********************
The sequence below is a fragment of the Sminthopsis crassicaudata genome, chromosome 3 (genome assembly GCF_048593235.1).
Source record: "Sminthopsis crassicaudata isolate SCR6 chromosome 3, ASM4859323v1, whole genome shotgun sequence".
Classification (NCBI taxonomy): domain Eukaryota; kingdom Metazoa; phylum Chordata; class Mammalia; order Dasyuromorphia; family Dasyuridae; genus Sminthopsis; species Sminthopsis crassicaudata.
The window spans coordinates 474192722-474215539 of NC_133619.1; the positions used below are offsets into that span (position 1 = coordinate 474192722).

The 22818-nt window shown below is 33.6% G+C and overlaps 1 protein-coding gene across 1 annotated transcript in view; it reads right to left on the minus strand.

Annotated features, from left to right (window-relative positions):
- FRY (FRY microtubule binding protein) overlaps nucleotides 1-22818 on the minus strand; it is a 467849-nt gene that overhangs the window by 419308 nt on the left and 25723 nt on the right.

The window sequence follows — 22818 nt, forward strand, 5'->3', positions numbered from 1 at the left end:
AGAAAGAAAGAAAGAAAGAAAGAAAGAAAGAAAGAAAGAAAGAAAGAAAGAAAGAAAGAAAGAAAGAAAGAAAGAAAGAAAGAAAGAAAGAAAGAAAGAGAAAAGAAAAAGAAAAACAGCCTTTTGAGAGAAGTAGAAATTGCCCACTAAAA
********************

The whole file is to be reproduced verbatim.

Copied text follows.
The sequence below is a fragment of the Sminthopsis crassicaudata genome, chromosome 3 (genome assembly GCF_048593235.1).
Source record: "Sminthopsis crassicaudata isolate SCR6 chromosome 3, ASM4859323v1, whole genome shotgun sequence".
Classification (NCBI taxonomy): domain Eukaryota; kingdom Metazoa; phylum Chordata; class Mammalia; order Dasyuromorphia; family Dasyuridae; genus Sminthopsis; species Sminthopsis crassicaudata.
The window spans coordinates 474192722-474215539 of NC_133619.1; the positions used below are offsets into that span (position 1 = coordinate 474192722).

The 22818-nt window shown below is 33.6% G+C and overlaps 1 protein-coding gene across 1 annotated transcript in view; it reads right to left on the minus strand.

Annotated features, from left to right (window-relative positions):
- FRY (FRY microtubule binding protein) overlaps nucleotides 1-22818 on the minus strand; it is a 467849-nt gene that overhangs the window by 419308 nt on the left and 25723 nt on the right.

The window sequence follows — 22818 nt, forward strand, 5'->3', positions numbered from 1 at the left end:
AGAAAGAAAGAAAGAAAGAAAGAAAGAAAGAAAGAAAGAAAGAAAGAAAGAAAGAAAGAAAGAAAGAAAGAAAGAAAGAAAGAAAGAAAGAAAGAAAGAGAAAAGAAAAAGAAAAACAGCCTTTTGAGAGAAGTAGAAATTGCCCACTAAAA